Former Pakistan batsman Hanif Mohammad, player of the world's longest Test innings, died Thursday in a Karachi hospital after a prolonged illness, doctors said.
The 81-year-old was famous for his dogged batting in Pakistan's nascent years in international cricket, having opened as a schoolboy for the country's first Test against India in Delhi in 1952.
Short in stature Mohammad -- one of four brothers who played for Pakistan and a former national team captain -- hit a still unbeaten record of 337 in a marathon 970-minute stay at the crease against the West Indies in Barbados in 1958.
That record earned him the epithet of "Little Master", which stayed with him for an illustrious career that lasted until 1970 during which he played 55 Tests.
Mohammad surpassed Donald Bradman's record for the highest first class innings, scoring 499 for Karachi against Bahawalpur in January 1959 -- a record which West Indian Brian Lara broke by scoring 500 not out for Warwickshire county against Durham in 1994.
Mohammad died while under treatment at the private Aga Khan hospital after suffering multiple breathing and liver problems, having undergone an operation for liver cancer three years ago.
"Hanif has been declared as dead just now," a hospital spokesman confirmed to AFP.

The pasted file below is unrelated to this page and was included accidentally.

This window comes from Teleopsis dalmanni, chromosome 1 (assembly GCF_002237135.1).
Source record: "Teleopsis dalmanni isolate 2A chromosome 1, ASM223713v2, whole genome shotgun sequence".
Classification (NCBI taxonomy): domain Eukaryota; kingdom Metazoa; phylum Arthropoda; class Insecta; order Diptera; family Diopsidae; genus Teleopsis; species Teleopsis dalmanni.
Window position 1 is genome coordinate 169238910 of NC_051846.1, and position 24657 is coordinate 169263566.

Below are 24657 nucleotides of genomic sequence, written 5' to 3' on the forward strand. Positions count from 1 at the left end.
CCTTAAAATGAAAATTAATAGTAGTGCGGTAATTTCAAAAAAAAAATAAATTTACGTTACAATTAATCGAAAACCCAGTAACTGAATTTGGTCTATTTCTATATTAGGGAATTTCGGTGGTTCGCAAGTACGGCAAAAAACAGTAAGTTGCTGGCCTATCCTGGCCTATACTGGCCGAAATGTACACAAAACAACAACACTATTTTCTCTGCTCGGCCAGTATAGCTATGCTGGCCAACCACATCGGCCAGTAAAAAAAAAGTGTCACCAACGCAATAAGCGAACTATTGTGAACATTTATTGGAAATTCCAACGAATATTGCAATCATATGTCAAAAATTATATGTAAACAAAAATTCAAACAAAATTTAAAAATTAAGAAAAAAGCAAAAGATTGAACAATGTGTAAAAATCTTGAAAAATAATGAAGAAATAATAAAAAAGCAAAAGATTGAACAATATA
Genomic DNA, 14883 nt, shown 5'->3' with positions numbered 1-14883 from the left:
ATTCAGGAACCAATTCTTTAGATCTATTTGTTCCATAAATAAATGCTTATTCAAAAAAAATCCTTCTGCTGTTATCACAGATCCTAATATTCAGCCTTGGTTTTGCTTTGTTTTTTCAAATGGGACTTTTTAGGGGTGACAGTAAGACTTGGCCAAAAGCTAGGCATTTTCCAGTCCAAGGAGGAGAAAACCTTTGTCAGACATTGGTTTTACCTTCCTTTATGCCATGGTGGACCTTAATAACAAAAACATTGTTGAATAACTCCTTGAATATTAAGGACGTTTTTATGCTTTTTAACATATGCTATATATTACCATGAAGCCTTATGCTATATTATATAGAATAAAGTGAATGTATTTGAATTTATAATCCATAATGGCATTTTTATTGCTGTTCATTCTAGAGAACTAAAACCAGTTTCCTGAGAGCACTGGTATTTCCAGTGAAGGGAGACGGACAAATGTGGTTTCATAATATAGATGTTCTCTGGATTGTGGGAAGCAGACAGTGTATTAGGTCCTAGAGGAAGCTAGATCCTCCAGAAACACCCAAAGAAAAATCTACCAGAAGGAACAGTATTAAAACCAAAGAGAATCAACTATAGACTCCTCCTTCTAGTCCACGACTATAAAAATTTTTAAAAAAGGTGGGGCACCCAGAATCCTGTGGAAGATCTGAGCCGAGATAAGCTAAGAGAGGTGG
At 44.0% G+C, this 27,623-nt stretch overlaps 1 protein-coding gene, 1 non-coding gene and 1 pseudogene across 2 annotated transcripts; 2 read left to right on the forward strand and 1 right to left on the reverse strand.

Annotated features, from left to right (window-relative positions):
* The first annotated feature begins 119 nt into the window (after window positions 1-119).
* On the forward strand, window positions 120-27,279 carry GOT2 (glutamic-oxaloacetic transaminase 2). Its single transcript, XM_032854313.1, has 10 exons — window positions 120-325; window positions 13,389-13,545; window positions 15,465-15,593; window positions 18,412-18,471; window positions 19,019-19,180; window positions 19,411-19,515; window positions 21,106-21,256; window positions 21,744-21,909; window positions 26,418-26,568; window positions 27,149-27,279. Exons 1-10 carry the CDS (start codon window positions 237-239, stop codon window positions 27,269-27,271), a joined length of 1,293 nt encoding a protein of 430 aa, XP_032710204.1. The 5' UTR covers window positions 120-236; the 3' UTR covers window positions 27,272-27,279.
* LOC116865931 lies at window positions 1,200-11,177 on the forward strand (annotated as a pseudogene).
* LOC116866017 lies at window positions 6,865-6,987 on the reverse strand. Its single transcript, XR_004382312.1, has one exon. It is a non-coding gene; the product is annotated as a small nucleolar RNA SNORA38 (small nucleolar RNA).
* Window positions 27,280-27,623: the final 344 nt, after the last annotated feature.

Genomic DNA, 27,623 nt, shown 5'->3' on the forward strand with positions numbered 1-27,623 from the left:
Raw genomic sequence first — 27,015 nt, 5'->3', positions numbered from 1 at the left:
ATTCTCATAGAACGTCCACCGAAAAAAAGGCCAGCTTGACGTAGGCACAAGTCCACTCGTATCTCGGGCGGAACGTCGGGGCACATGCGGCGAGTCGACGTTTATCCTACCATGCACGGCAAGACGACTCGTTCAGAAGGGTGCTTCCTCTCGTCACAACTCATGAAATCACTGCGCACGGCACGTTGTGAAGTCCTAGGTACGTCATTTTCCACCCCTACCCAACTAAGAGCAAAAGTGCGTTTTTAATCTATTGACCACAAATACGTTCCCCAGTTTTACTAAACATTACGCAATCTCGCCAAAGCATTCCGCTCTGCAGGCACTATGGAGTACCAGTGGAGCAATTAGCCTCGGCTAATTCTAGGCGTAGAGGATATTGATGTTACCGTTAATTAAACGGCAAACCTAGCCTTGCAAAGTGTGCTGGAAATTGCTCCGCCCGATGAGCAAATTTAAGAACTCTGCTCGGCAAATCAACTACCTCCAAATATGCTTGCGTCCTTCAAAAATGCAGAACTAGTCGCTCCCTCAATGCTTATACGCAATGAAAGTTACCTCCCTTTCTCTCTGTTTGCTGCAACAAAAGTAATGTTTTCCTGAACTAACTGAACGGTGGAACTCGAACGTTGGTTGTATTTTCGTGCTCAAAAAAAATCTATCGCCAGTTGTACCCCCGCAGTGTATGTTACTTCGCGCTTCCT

Earlier in the day, local media reported that Mohammad had died before he had officially been declared dead by the hospital.
Hospital sources said that Mohammad's heart had stopped for some minutes in the afternoon, but that a team of doctors revived him before he died hours later in the evening.
Mohammad's three brothers -- Wazir, Mushtaq and Sadiq, as well as his son Shoaib -- also played for Pakistan.
The Pakistan Cricket Board and former Pakistan players expressed their condolences.
"We are saddened by the death of (the) legendary Hanif and it's a great loss to world cricket in general and Pakistan cricket in particular as he was an icon who served the country in its early years," said a PCB message.
Former Pakistan paceman Wasim Akram said he was saddened by Mohammad's death.
"He was seen as the pioneer of Pakistan cricket and his death has left a big void...as he was always willing to pass his advice to youngsters and I also benefited from him in my early days," Wasim told AFP.